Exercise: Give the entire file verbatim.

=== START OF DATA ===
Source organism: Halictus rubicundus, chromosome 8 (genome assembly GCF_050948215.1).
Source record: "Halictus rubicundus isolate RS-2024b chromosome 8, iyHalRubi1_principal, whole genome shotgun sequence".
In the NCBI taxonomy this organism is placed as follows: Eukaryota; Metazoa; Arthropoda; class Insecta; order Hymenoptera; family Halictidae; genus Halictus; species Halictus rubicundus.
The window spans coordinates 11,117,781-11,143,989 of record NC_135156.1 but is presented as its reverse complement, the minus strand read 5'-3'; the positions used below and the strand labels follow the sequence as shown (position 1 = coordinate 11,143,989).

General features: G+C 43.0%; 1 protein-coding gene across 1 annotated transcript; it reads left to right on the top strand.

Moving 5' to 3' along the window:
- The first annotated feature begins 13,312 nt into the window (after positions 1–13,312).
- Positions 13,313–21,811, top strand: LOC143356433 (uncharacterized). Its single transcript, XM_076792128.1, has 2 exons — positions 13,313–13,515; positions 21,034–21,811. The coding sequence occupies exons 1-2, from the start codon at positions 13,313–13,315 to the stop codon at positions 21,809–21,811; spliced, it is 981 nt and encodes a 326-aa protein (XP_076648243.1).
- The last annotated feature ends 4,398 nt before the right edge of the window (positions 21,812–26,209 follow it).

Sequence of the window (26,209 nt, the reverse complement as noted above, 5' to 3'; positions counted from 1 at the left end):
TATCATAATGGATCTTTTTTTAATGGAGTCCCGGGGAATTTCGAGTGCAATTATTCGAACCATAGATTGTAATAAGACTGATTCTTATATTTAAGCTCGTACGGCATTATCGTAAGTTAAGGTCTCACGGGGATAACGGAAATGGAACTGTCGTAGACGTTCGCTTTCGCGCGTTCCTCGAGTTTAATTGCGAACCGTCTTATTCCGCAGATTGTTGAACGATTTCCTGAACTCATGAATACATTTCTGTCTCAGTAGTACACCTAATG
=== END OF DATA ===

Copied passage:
Source organism: Halictus rubicundus, chromosome 8 (genome assembly GCF_050948215.1).
Source record: "Halictus rubicundus isolate RS-2024b chromosome 8, iyHalRubi1_principal, whole genome shotgun sequence".
In the NCBI taxonomy this organism is placed as follows: Eukaryota; Metazoa; Arthropoda; class Insecta; order Hymenoptera; family Halictidae; genus Halictus; species Halictus rubicundus.
The window spans coordinates 11,117,781-11,143,989 of record NC_135156.1 but is presented as its reverse complement, the minus strand read 5'-3'; the positions used below and the strand labels follow the sequence as shown (position 1 = coordinate 11,143,989).

General features: G+C 43.0%; 1 protein-coding gene across 1 annotated transcript; it reads left to right on the top strand.

Moving 5' to 3' along the window:
- The first annotated feature begins 13,312 nt into the window (after positions 1–13,312).
- Positions 13,313–21,811, top strand: LOC143356433 (uncharacterized). Its single transcript, XM_076792128.1, has 2 exons — positions 13,313–13,515; positions 21,034–21,811. The coding sequence occupies exons 1-2, from the start codon at positions 13,313–13,315 to the stop codon at positions 21,809–21,811; spliced, it is 981 nt and encodes a 326-aa protein (XP_076648243.1).
- The last annotated feature ends 4,398 nt before the right edge of the window (positions 21,812–26,209 follow it).

Sequence of the window (26,209 nt, the reverse complement as noted above, 5' to 3'; positions counted from 1 at the left end):
TATCATAATGGATCTTTTTTTAATGGAGTCCCGGGGAATTTCGAGTGCAATTATTCGAACCATAGATTGTAATAAGACTGATTCTTATATTTAAGCTCGTACGGCATTATCGTAAGTTAAGGTCTCACGGGGATAACGGAAATGGAACTGTCGTAGACGTTCGCTTTCGCGCGTTCCTCGAGTTTAATTGCGAACCGTCTTATTCCGCAGATTGTTGAACGATTTCCTGAACTCATGAATACATTTCTGTCTCAGTAGTACACCTAATG